3D printing biodegradable sensor and display with nano materials


July 04, 2023

(Nanowerk News) Elastic material that changes color, conducts electricity, can be 3D printed and is also biodegradable? It wasn’t just wishful thinking: Empa researchers from the Cellulose & Wood Materials laboratory in Dübendorf have produced a material with these exact properties based on cellulose and carbon nanotubes. Colored cellulose Colorful cellulose: The 3D printed Empa logo of the new HPC blend changes color as it gets warmer. (Image: Empa)

The researchers started with hydroxypropyl cellulose (HPC), which is commonly used as an excipient in pharmaceuticals, cosmetics, and foodstuffs. When mixed with water HPC is known to form liquid crystals. These crystals have an amazing property: Depending on their structure – which depends partly on the HPC concentration – they glow in different colors, even though they themselves have no color or pigment. This phenomenon is called structural coloring and is known to occur in nature: Peacock feathers, butterfly wings and chameleon skin derive all or part of their brilliant coloring not from pigments, but from microscopic structures that “divide” daylight (white) into spectral colors. . and only reflects the wavelength for that particular color.

HPC structural coloring changes not only with concentration but also with temperature. To make better use of this property, the researchers, led by Gustav Nyström, added 0.1 weight percent carbon nanotubes to the HPC and water mixture. This makes the liquid electrically conductive and allows the temperature, and thus the color of the liquid crystals, to be controlled by applying a voltage. Added bonus: Carbon acts as a broadband absorber making colors deeper. By incorporating small amounts of cellulose nanofibers into the mix, Nyström’s team was also able to make them 3D printable without affecting structural coloring and electrical conductivity. display with electrically conductive segments that change color Biodegradable: The display consists of seven electrically conductive segments that change color when applied to a voltage. (Image: Empa)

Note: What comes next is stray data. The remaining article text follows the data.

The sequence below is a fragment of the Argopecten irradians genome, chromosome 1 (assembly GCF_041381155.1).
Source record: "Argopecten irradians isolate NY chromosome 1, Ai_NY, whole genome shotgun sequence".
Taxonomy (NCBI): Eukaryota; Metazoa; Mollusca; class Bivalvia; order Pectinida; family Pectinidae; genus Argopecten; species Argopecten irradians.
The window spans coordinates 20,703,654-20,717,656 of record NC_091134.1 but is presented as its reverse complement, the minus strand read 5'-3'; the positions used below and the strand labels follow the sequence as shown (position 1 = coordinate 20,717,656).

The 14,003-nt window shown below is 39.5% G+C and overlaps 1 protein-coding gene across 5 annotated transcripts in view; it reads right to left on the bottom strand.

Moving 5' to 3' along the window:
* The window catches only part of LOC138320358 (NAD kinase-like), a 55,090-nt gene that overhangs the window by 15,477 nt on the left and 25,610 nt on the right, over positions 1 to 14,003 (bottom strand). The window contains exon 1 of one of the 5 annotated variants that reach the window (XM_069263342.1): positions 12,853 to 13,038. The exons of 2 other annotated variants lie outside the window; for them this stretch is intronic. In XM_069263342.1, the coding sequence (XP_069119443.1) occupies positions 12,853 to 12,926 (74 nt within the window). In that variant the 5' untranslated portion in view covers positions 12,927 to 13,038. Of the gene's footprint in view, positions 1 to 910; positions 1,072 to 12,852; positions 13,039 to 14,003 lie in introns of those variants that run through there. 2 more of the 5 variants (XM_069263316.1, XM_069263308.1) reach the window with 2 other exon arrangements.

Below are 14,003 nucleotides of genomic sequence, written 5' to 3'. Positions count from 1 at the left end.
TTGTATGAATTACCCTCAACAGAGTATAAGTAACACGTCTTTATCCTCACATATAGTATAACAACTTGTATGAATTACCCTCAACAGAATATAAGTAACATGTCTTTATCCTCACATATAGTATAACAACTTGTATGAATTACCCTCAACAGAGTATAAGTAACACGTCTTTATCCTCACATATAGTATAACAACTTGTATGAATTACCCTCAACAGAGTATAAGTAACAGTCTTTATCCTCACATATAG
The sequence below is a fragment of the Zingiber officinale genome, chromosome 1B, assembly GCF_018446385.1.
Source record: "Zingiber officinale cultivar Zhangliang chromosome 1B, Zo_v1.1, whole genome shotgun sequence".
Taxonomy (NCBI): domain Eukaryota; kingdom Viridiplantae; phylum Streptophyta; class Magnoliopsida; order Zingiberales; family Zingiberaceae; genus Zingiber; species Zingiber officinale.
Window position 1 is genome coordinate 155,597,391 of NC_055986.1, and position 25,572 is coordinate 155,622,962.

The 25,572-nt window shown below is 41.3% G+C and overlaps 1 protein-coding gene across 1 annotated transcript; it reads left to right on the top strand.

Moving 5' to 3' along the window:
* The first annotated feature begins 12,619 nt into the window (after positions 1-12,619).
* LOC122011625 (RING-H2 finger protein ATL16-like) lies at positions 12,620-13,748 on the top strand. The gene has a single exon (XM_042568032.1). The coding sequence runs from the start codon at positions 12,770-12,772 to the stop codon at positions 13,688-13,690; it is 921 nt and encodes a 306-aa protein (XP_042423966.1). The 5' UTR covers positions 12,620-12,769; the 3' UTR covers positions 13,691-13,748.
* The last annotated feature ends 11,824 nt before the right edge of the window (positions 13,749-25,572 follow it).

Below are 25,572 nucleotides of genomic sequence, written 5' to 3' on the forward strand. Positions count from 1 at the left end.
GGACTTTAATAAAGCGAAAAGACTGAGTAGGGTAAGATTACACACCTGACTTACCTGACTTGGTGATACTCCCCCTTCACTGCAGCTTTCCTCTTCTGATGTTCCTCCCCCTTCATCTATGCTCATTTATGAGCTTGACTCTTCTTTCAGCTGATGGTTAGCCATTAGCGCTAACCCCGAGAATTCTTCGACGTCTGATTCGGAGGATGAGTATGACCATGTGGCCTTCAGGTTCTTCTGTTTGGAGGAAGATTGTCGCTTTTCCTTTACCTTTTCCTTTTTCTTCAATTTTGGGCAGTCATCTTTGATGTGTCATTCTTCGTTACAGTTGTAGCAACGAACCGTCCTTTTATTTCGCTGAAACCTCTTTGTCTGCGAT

Continuous sensors and displays

The researchers used the new cellulose blend to 3D print various potential applications of this new technology. These include a strain sensor that changes color in response to mechanical deformation and a simple seven-segment display. “Our laboratory has developed various disposable electronic components based on cellulose, such as batteries and sensors,” said Xavier Aeby, co-author of the study. “This is the first time we have been able to develop a cellulose-based display.”

In the future, cellulose-based inks could have more applications, such as temperature and strain sensors, in food quality control or biomedical diagnostics. “3D printable sustainable materials are in great demand, especially for biodegradable electronics and Internet of Things applications,” says Nyström, head of the laboratory. “There are still many open questions about how structural coloring is generated and how it changes with various additives and environmental conditions.” Nyström and his team aim to continue this work in hopes of discovering more interesting phenomena and potential applications.


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